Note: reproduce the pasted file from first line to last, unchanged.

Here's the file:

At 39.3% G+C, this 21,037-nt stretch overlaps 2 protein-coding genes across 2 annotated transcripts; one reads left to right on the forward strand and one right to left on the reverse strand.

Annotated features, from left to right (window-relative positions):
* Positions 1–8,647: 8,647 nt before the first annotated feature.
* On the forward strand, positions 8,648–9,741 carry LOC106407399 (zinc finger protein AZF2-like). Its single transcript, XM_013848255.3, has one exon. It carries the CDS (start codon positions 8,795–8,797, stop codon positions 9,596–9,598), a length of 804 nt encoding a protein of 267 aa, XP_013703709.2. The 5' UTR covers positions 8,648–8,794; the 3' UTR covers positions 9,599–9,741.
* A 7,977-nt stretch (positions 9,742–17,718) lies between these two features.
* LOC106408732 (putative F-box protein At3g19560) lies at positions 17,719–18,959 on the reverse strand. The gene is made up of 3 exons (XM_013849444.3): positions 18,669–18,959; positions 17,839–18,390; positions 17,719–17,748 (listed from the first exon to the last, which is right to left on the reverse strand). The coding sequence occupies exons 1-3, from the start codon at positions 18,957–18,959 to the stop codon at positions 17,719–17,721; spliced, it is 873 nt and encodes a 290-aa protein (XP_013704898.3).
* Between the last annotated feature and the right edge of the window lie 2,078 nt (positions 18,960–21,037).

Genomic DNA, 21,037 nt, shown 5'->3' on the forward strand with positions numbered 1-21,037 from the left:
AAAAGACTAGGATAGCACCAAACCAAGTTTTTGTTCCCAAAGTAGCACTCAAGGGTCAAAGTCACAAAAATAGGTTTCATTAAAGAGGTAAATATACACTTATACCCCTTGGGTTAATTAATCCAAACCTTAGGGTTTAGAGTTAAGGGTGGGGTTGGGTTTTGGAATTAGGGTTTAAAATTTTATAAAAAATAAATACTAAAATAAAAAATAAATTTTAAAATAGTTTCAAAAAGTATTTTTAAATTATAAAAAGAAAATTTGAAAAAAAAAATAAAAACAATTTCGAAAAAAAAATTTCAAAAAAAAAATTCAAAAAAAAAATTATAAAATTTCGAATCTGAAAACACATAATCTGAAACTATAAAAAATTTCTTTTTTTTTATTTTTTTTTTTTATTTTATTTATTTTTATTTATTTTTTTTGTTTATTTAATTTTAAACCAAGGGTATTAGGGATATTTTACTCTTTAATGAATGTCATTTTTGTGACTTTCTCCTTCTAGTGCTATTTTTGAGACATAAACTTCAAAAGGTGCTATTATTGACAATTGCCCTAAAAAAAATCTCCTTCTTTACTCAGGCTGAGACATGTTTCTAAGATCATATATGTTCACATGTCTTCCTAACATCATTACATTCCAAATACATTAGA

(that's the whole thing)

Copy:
At 39.3% G+C, this 21,037-nt stretch overlaps 2 protein-coding genes across 2 annotated transcripts; one reads left to right on the forward strand and one right to left on the reverse strand.

Annotated features, from left to right (window-relative positions):
* Positions 1–8,647: 8,647 nt before the first annotated feature.
* On the forward strand, positions 8,648–9,741 carry LOC106407399 (zinc finger protein AZF2-like). Its single transcript, XM_013848255.3, has one exon. It carries the CDS (start codon positions 8,795–8,797, stop codon positions 9,596–9,598), a length of 804 nt encoding a protein of 267 aa, XP_013703709.2. The 5' UTR covers positions 8,648–8,794; the 3' UTR covers positions 9,599–9,741.
* A 7,977-nt stretch (positions 9,742–17,718) lies between these two features.
* LOC106408732 (putative F-box protein At3g19560) lies at positions 17,719–18,959 on the reverse strand. The gene is made up of 3 exons (XM_013849444.3): positions 18,669–18,959; positions 17,839–18,390; positions 17,719–17,748 (listed from the first exon to the last, which is right to left on the reverse strand). The coding sequence occupies exons 1-3, from the start codon at positions 18,957–18,959 to the stop codon at positions 17,719–17,721; spliced, it is 873 nt and encodes a 290-aa protein (XP_013704898.3).
* Between the last annotated feature and the right edge of the window lie 2,078 nt (positions 18,960–21,037).

Genomic DNA, 21,037 nt, shown 5'->3' on the forward strand with positions numbered 1-21,037 from the left:
AAAAGACTAGGATAGCACCAAACCAAGTTTTTGTTCCCAAAGTAGCACTCAAGGGTCAAAGTCACAAAAATAGGTTTCATTAAAGAGGTAAATATACACTTATACCCCTTGGGTTAATTAATCCAAACCTTAGGGTTTAGAGTTAAGGGTGGGGTTGGGTTTTGGAATTAGGGTTTAAAATTTTATAAAAAATAAATACTAAAATAAAAAATAAATTTTAAAATAGTTTCAAAAAGTATTTTTAAATTATAAAAAGAAAATTTGAAAAAAAAAATAAAAACAATTTCGAAAAAAAAATTTCAAAAAAAAAATTCAAAAAAAAAATTATAAAATTTCGAATCTGAAAACACATAATCTGAAACTATAAAAAATTTCTTTTTTTTTATTTTTTTTTTTTATTTTATTTATTTTTATTTATTTTTTTTGTTTATTTAATTTTAAACCAAGGGTATTAGGGATATTTTACTCTTTAATGAATGTCATTTTTGTGACTTTCTCCTTCTAGTGCTATTTTTGAGACATAAACTTCAAAAGGTGCTATTATTGACAATTGCCCTAAAAAAAATCTCCTTCTTTACTCAGGCTGAGACATGTTTCTAAGATCATATATGTTCACATGTCTTCCTAACATCATTACATTCCAAATACATTAGA